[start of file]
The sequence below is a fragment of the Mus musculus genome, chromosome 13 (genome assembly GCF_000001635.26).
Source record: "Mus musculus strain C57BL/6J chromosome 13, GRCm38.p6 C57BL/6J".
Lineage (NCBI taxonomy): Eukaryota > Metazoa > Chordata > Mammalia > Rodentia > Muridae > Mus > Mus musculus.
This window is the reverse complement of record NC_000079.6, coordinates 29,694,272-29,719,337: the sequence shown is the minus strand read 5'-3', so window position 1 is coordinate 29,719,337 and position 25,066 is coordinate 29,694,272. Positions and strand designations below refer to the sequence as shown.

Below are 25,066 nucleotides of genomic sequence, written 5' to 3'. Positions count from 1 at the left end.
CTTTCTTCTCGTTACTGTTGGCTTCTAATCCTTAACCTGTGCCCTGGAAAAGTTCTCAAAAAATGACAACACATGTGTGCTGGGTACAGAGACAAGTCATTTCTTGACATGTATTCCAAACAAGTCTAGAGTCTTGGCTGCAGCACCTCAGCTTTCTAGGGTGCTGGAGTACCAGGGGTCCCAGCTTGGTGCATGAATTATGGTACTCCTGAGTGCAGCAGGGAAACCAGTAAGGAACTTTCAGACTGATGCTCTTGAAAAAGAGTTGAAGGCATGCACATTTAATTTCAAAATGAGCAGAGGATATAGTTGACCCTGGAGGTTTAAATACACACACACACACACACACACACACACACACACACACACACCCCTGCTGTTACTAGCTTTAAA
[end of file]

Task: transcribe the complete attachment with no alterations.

The sequence below is a fragment of the Mus musculus genome, chromosome 13 (genome assembly GCF_000001635.26).
Source record: "Mus musculus strain C57BL/6J chromosome 13, GRCm38.p6 C57BL/6J".
Lineage (NCBI taxonomy): Eukaryota > Metazoa > Chordata > Mammalia > Rodentia > Muridae > Mus > Mus musculus.
This window is the reverse complement of record NC_000079.6, coordinates 29,694,272-29,719,337: the sequence shown is the minus strand read 5'-3', so window position 1 is coordinate 29,719,337 and position 25,066 is coordinate 29,694,272. Positions and strand designations below refer to the sequence as shown.

Below are 25,066 nucleotides of genomic sequence, written 5' to 3'. Positions count from 1 at the left end.
CTTTCTTCTCGTTACTGTTGGCTTCTAATCCTTAACCTGTGCCCTGGAAAAGTTCTCAAAAAATGACAACACATGTGTGCTGGGTACAGAGACAAGTCATTTCTTGACATGTATTCCAAACAAGTCTAGAGTCTTGGCTGCAGCACCTCAGCTTTCTAGGGTGCTGGAGTACCAGGGGTCCCAGCTTGGTGCATGAATTATGGTACTCCTGAGTGCAGCAGGGAAACCAGTAAGGAACTTTCAGACTGATGCTCTTGAAAAAGAGTTGAAGGCATGCACATTTAATTTCAAAATGAGCAGAGGATATAGTTGACCCTGGAGGTTTAAATACACACACACACACACACACACACACACACACACACACACACCCCTGCTGTTACTAGCTTTAAA